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Simpsons: 'Ka-Ching' Is the Same in Any Language

In Argentina, Homer, Marge and the rest of the Simpsons clan are livin' la vida grande.

In fact, The Simpsons Movie, which has been a big hit in the United States, has somewhat unexpectedly been a much bigger smash overseas.

After posting the biggest international opening weekend for any American comedy in history (more than $93 million), the picture is now proving to have legs. For two weeks in a row, it's topped foreign box-office charts, taking in $190 million in its first 10 days. It's outperformed the lumbering Transformers in markets where they opened together, and in some places, it's topped the openings of Spider-Man 3, Shrek the Third and the fifth film in the Harry Potter series.

It did all that here in Buenos Aires, where I'm spending part of my summer, and was so hard to get into when I tried to see it on opening weekend — by 4 p.m. that Saturday, every show at the local shopping mall was sold out, including an added 2 a.m. screening — that I finally had to give up. On the second weekend, I caught the show with a crowd of appreciative locals and tourists, who seemed to know the characters at least as well as I did.

Partly this is because Los Simpson (as the cartoon family is known here) have been a staple on Argentine TV for more than a decade. On TV, the voices are dubbed into Spanish by local actors, and for that reason — unlike almost all other Hollywood films, which are shown here in English with Spanish subtitles — the dialogue in Los Simpson: La Pelicula is dubbed into Spanish.

This is also true in other countries where the picture has opened to surprisingly large numbers. And maybe those numbers shouldn't be such a surprise, considering the worldwide popularity of the TV show.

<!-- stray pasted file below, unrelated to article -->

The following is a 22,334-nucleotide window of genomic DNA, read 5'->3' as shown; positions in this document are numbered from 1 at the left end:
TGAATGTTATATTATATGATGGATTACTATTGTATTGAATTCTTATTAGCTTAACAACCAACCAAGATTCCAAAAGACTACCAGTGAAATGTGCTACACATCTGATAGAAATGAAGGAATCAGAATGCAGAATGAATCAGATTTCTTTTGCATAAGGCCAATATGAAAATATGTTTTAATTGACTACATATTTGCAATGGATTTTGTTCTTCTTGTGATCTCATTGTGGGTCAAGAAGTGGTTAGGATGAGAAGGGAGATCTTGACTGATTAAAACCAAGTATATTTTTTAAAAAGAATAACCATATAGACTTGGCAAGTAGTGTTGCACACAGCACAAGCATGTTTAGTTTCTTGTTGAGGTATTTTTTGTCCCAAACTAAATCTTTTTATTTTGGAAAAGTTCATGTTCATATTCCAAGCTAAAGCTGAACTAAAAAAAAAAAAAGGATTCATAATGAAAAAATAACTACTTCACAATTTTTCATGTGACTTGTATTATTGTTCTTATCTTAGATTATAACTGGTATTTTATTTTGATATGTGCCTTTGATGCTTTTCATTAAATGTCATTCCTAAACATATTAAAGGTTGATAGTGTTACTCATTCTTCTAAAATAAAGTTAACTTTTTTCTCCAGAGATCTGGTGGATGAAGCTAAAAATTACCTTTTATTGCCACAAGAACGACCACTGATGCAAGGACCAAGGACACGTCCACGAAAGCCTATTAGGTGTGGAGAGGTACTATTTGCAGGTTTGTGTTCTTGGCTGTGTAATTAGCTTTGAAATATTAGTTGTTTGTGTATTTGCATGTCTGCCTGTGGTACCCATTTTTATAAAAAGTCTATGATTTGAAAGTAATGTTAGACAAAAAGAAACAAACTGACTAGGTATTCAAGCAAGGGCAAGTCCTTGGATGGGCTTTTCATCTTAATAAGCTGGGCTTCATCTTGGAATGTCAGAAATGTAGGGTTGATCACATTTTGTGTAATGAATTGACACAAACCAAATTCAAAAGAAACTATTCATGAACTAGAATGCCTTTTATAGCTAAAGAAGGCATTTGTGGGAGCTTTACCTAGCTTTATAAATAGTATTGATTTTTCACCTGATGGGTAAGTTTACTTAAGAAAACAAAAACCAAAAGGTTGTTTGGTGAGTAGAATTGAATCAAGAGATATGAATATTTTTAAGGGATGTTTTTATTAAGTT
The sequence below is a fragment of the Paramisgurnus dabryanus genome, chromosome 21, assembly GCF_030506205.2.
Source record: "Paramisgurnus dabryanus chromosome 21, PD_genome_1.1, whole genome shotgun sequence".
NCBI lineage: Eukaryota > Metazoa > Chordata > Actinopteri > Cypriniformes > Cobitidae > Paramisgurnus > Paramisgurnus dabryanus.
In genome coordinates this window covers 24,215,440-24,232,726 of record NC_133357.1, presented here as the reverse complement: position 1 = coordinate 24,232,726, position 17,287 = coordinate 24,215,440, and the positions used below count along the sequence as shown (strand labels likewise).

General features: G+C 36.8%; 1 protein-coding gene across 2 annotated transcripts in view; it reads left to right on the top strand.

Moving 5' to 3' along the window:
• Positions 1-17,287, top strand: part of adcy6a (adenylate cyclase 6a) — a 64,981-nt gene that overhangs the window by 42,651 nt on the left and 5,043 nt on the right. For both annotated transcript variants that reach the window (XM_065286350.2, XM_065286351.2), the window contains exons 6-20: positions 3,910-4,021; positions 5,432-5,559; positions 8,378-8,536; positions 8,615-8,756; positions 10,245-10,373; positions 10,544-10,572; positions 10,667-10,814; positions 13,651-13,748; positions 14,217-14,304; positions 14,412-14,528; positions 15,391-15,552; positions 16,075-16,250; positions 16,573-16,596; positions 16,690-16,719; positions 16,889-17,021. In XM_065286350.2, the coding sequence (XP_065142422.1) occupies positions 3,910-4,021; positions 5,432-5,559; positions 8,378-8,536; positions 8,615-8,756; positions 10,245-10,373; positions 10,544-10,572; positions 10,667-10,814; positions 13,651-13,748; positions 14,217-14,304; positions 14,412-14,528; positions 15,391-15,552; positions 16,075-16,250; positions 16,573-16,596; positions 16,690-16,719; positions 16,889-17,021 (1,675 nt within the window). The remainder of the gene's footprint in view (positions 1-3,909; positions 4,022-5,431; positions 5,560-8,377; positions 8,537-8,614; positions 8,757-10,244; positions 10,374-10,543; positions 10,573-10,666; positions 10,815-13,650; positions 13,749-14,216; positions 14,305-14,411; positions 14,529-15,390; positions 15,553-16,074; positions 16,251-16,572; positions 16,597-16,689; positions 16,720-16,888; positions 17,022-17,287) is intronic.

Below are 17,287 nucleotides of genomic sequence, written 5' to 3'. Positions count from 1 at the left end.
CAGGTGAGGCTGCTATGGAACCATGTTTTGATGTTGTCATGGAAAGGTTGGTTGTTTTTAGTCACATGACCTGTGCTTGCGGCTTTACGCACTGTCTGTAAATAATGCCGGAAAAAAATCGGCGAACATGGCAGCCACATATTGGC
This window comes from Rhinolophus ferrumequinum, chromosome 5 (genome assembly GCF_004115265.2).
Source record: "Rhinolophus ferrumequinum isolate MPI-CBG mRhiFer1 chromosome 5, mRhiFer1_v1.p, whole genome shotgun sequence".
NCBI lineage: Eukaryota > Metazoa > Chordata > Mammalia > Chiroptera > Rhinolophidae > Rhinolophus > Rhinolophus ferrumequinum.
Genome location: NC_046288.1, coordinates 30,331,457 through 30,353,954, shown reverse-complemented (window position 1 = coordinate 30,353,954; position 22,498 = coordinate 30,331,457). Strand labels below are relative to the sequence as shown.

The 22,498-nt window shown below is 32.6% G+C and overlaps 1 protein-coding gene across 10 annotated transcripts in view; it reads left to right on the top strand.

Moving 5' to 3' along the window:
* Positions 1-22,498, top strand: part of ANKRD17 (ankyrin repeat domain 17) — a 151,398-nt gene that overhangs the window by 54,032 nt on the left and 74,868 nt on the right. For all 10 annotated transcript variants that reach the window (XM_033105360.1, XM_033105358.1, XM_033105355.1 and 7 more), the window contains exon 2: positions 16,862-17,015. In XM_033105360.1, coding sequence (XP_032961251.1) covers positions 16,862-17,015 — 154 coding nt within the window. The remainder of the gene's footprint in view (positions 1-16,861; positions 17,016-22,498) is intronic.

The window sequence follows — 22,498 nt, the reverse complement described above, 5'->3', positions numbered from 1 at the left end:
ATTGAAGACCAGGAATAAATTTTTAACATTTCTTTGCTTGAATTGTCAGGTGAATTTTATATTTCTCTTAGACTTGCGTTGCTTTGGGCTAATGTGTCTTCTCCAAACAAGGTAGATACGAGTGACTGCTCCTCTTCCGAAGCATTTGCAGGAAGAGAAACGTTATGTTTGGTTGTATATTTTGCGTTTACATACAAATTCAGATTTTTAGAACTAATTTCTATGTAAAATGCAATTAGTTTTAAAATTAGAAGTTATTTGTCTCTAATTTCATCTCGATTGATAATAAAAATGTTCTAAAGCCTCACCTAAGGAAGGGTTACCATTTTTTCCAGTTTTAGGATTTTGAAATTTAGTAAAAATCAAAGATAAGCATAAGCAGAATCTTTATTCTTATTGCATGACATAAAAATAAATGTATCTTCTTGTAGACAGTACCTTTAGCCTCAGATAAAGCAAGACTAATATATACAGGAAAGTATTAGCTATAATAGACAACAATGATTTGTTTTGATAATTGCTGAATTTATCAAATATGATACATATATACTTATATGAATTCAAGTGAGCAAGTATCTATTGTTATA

It has probably also helped the box office that the film has opened in most markets on the same day it did in the U.S. — a relatively new development internationally. Harry Potter, Spider-Man 3 and Shrek the Third also opened simultaneously in cities around the world. Here in Argentina, that allowed all of them to take advantage of a school holiday.

(It also helped them get a jump on the film piracy that's increasingly a fact of life with major box-office hits. Leaving the theater on Saturday, I saw bootleg DVDs of Los Simpson: La Pelicula for sale on the street already, presumably poor-quality copies made with camcorders from a theater screen.)

None of which has discouraged the public from attending. On opening weekend, 182 screens in Argentina grossed an astonishing $2.3 million, or more than $13,000 per screen — especially impressive, given that ticket prices here are less than half what they are in the U.S.

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Bob Mondello
Bob Mondello, who jokes that he was a jinx at the beginning of his critical career — hired to write for every small paper that ever folded in Washington, just as it was about to collapse — saw that jinx broken in 1984 when he came to NPR.